This gap is often small. For example, at 4-5 years of experience the median (middle) man earns $2,000 more per year than his female counterpart. But by 11-15 years of experience this gap has become statistically significant, with a difference of $4,000. A pay gap between men and women of equal years of experience was also found by The Missing 32 Percent.

Similarly, the Bureau of Labor Statistics also indicates that women in architecture earn about 83 cents per dollar earned by their male peers. According to the American Association of University Women, this is about on par with other professions such as financial managers, computer programmers, lawyers, and editors, although these figures don’t take into account the higher average years of experience for men.

Small gaps in earnings are compounded over the years and can result in hundreds of thousands, or even over a million dollars, in lost wages over one’s lifetime.

Although this poll doesn’t collect race/ethnicity information, studies about the gender pay gap across the U.S. have found that the gap is worst for Hispanic, African American, and Native women.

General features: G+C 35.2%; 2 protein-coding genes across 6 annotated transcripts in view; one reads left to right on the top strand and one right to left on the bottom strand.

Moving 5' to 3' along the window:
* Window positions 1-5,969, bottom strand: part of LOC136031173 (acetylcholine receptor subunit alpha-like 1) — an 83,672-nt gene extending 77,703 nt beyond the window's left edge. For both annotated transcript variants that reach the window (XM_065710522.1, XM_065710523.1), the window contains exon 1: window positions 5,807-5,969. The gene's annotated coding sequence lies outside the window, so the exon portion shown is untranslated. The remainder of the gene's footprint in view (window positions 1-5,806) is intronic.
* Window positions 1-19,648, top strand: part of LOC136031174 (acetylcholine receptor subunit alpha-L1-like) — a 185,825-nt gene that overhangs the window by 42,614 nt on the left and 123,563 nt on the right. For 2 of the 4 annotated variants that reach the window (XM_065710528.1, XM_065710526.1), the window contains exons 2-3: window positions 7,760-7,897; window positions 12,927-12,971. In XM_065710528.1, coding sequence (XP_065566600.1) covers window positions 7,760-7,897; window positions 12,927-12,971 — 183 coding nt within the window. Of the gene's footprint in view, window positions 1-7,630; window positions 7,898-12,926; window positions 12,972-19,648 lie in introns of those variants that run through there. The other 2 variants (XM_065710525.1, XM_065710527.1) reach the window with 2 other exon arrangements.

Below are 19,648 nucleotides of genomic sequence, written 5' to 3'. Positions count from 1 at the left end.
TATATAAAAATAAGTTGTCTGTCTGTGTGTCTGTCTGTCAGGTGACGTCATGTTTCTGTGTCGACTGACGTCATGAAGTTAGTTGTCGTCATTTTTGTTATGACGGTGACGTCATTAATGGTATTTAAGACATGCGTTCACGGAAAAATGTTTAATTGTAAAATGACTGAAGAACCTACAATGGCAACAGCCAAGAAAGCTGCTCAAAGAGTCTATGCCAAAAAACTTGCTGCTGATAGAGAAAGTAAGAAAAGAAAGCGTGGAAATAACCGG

As a spot-check, we compared our Archinect Architecture Salary Poll numbers with those from The Missing 32 Percent’s Equity in Architecture 2014 survey.

Our Archinect salary numbers are generally a bit lower than those found by Missing 32%, except from around 7-12 years of experience where the numbers coincide fairly closely. Given differences between the two surveys’ timeframes, question wording, and sample populations–and the fact that Archinect’s numbers were also reliably lower than those found in the AIA Compensation Report 2013–the difference is not surprising. Importantly, both surveys found a gender-based salary gap that exists early on and widens after around 10 years of experience.